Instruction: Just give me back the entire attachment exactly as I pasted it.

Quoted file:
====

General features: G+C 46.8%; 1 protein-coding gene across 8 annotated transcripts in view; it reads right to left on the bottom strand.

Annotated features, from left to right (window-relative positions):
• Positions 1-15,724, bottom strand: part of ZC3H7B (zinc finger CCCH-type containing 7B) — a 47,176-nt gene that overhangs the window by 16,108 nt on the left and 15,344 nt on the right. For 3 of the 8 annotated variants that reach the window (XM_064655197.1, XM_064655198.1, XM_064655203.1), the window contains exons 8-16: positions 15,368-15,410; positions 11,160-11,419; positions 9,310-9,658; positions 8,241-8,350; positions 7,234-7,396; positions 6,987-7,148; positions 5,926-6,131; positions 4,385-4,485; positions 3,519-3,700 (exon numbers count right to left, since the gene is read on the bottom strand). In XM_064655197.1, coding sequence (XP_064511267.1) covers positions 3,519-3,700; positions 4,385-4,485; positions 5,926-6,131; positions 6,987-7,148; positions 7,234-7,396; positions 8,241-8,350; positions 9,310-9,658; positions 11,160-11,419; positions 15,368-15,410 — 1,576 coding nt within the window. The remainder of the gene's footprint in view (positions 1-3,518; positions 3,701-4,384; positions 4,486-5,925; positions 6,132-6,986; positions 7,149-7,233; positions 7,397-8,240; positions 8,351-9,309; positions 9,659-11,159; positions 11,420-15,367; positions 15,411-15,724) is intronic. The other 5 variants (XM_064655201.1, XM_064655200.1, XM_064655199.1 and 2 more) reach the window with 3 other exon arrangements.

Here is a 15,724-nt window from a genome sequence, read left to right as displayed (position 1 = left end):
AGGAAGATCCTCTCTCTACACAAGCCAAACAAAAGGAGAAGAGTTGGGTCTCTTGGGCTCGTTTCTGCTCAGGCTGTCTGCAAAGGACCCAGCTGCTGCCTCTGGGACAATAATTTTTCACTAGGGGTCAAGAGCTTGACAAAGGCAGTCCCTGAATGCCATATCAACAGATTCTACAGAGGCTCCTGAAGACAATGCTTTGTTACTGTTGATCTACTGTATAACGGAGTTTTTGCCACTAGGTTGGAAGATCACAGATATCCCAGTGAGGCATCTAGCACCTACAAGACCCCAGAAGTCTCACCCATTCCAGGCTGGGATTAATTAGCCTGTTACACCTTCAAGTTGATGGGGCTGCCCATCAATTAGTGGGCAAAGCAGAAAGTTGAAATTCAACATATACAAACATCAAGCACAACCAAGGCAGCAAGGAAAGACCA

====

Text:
General features: G+C 46.8%; 1 protein-coding gene across 8 annotated transcripts in view; it reads right to left on the bottom strand.

Annotated features, from left to right (window-relative positions):
• Positions 1-15,724, bottom strand: part of ZC3H7B (zinc finger CCCH-type containing 7B) — a 47,176-nt gene that overhangs the window by 16,108 nt on the left and 15,344 nt on the right. For 3 of the 8 annotated variants that reach the window (XM_064655197.1, XM_064655198.1, XM_064655203.1), the window contains exons 8-16: positions 15,368-15,410; positions 11,160-11,419; positions 9,310-9,658; positions 8,241-8,350; positions 7,234-7,396; positions 6,987-7,148; positions 5,926-6,131; positions 4,385-4,485; positions 3,519-3,700 (exon numbers count right to left, since the gene is read on the bottom strand). In XM_064655197.1, coding sequence (XP_064511267.1) covers positions 3,519-3,700; positions 4,385-4,485; positions 5,926-6,131; positions 6,987-7,148; positions 7,234-7,396; positions 8,241-8,350; positions 9,310-9,658; positions 11,160-11,419; positions 15,368-15,410 — 1,576 coding nt within the window. The remainder of the gene's footprint in view (positions 1-3,518; positions 3,701-4,384; positions 4,486-5,925; positions 6,132-6,986; positions 7,149-7,233; positions 7,397-8,240; positions 8,351-9,309; positions 9,659-11,159; positions 11,420-15,367; positions 15,411-15,724) is intronic. The other 5 variants (XM_064655201.1, XM_064655200.1, XM_064655199.1 and 2 more) reach the window with 3 other exon arrangements.

Here is a 15,724-nt window from a genome sequence, read left to right as displayed (position 1 = left end):
AGGAAGATCCTCTCTCTACACAAGCCAAACAAAAGGAGAAGAGTTGGGTCTCTTGGGCTCGTTTCTGCTCAGGCTGTCTGCAAAGGACCCAGCTGCTGCCTCTGGGACAATAATTTTTCACTAGGGGTCAAGAGCTTGACAAAGGCAGTCCCTGAATGCCATATCAACAGATTCTACAGAGGCTCCTGAAGACAATGCTTTGTTACTGTTGATCTACTGTATAACGGAGTTTTTGCCACTAGGTTGGAAGATCACAGATATCCCAGTGAGGCATCTAGCACCTACAAGACCCCAGAAGTCTCACCCATTCCAGGCTGGGATTAATTAGCCTGTTACACCTTCAAGTTGATGGGGCTGCCCATCAATTAGTGGGCAAAGCAGAAAGTTGAAATTCAACATATACAAACATCAAGCACAACCAAGGCAGCAAGGAAAGACCA